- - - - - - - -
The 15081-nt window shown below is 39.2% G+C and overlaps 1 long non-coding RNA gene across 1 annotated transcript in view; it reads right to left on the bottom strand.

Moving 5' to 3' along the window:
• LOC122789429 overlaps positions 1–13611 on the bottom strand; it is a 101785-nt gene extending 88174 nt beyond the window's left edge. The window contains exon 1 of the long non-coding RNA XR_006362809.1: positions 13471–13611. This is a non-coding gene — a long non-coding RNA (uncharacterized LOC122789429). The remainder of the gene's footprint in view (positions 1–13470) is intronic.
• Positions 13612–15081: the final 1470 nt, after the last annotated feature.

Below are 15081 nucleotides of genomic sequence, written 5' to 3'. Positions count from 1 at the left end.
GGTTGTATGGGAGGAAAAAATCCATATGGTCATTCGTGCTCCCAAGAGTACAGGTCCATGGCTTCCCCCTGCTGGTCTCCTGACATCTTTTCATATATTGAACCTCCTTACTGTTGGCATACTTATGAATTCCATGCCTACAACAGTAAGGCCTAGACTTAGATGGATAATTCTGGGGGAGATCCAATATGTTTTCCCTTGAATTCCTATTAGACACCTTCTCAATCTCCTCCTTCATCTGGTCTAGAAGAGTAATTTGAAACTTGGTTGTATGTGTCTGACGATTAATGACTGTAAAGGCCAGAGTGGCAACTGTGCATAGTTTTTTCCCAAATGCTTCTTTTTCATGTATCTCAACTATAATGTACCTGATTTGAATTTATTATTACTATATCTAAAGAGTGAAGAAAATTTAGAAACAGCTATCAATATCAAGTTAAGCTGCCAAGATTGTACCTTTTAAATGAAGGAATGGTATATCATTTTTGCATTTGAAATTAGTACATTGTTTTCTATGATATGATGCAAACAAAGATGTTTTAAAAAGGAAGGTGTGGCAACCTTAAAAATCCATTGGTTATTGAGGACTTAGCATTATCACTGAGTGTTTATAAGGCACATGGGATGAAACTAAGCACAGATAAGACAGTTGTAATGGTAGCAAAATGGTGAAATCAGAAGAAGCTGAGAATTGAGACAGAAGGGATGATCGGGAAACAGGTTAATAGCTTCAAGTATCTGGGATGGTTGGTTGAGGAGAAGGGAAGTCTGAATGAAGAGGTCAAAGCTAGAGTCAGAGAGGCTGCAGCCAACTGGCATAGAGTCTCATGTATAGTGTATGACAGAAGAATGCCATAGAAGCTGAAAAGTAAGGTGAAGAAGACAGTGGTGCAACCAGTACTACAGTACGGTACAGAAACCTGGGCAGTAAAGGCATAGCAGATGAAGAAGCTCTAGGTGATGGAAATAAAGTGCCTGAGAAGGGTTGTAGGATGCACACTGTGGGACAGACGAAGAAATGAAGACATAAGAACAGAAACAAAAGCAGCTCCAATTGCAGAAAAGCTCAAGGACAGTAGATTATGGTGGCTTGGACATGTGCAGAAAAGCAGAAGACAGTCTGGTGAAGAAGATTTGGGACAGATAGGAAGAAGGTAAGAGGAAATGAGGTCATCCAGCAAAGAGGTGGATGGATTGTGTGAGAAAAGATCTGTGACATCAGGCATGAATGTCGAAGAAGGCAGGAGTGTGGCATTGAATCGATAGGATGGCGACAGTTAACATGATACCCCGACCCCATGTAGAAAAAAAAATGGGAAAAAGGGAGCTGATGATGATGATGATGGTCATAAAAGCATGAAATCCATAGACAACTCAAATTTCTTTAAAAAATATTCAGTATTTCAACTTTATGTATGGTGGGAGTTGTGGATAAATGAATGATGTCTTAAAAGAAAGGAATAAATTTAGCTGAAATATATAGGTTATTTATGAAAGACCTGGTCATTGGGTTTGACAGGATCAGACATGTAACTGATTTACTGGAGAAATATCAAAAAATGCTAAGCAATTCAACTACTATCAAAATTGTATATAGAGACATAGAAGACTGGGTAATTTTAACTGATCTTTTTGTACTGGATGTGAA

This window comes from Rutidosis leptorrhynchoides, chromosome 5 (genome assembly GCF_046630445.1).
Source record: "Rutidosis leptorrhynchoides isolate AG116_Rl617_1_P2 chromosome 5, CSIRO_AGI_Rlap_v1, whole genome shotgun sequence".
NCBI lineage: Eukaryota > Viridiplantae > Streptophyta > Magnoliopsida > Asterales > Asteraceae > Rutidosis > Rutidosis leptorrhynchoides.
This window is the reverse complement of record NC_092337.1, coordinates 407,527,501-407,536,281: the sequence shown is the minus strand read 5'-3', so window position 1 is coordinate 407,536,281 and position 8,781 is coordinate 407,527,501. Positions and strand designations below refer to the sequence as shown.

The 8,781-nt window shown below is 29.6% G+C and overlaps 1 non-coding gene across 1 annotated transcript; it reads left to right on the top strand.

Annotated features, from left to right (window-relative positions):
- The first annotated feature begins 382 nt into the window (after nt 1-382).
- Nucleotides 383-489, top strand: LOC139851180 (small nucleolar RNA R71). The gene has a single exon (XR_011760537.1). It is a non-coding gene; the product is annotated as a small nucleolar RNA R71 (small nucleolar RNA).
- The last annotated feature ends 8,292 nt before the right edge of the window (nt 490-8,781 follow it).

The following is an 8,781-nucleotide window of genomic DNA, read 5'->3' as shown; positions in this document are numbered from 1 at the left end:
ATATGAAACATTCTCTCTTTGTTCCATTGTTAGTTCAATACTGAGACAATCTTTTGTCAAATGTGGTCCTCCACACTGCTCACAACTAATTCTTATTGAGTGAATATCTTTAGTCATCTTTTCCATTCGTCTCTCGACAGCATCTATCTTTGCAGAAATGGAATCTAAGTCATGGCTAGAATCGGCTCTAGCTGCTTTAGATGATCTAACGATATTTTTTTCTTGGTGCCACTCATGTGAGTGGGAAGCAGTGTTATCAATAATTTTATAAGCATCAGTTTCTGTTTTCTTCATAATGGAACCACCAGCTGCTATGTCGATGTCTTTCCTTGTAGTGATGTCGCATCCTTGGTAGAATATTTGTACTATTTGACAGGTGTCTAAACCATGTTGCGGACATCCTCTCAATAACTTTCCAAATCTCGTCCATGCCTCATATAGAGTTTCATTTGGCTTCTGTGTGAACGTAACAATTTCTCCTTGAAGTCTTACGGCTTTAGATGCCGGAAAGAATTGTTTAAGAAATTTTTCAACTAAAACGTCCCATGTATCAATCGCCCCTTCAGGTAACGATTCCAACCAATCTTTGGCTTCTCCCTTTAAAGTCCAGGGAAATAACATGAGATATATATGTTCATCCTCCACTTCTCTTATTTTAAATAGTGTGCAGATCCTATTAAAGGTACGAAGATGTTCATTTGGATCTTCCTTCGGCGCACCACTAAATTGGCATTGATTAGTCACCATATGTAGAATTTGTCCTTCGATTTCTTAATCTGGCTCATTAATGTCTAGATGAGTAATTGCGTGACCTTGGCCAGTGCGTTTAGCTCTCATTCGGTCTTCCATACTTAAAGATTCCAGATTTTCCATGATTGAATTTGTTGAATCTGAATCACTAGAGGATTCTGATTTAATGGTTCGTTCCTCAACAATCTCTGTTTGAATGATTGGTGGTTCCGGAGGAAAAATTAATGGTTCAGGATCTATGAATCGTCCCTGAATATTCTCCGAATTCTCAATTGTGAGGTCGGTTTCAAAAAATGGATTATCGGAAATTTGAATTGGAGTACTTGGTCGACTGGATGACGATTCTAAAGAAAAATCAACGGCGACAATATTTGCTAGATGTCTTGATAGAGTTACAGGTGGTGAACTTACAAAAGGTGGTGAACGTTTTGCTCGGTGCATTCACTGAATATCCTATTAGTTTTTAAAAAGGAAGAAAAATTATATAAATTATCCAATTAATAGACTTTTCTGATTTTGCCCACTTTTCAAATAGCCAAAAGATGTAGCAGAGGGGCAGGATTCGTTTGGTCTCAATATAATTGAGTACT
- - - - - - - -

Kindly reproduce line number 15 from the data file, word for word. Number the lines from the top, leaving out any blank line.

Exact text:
- The last annotated feature ends 8,292 nt before the right edge of the window (nt 490-8,781 follow it).